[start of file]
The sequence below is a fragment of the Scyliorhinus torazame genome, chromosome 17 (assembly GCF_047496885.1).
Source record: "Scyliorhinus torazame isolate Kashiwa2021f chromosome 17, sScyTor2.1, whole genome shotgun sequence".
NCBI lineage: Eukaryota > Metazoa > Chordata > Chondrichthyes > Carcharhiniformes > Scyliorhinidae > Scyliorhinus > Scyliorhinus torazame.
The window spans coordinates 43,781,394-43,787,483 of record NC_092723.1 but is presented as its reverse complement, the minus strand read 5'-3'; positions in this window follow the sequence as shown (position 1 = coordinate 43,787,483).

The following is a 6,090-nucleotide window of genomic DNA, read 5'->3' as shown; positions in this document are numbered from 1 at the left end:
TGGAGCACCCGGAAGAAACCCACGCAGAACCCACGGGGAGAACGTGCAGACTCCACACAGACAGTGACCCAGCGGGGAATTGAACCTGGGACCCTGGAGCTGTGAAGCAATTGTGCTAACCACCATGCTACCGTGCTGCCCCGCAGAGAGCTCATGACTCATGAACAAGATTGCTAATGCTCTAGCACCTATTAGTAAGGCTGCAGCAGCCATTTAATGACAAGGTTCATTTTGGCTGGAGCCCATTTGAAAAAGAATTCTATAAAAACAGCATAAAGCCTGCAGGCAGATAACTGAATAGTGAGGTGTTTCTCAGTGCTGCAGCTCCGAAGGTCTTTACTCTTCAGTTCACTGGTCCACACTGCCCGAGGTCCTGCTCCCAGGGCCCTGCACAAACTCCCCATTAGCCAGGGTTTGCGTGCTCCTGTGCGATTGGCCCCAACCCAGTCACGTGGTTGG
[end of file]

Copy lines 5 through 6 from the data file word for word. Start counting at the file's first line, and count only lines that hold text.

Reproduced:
The following is a 6,090-nucleotide window of genomic DNA, read 5'->3' as shown; positions in this document are numbered from 1 at the left end:
TGGAGCACCCGGAAGAAACCCACGCAGAACCCACGGGGAGAACGTGCAGACTCCACACAGACAGTGACCCAGCGGGGAATTGAACCTGGGACCCTGGAGCTGTGAAGCAATTGTGCTAACCACCATGCTACCGTGCTGCCCCGCAGAGAGCTCATGACTCATGAACAAGATTGCTAATGCTCTAGCACCTATTAGTAAGGCTGCAGCAGCCATTTAATGACAAGGTTCATTTTGGCTGGAGCCCATTTGAAAAAGAATTCTATAAAAACAGCATAAAGCCTGCAGGCAGATAACTGAATAGTGAGGTGTTTCTCAGTGCTGCAGCTCCGAAGGTCTTTACTCTTCAGTTCACTGGTCCACACTGCCCGAGGTCCTGCTCCCAGGGCCCTGCACAAACTCCCCATTAGCCAGGGTTTGCGTGCTCCTGTGCGATTGGCCCCAACCCAGTCACGTGGTTGG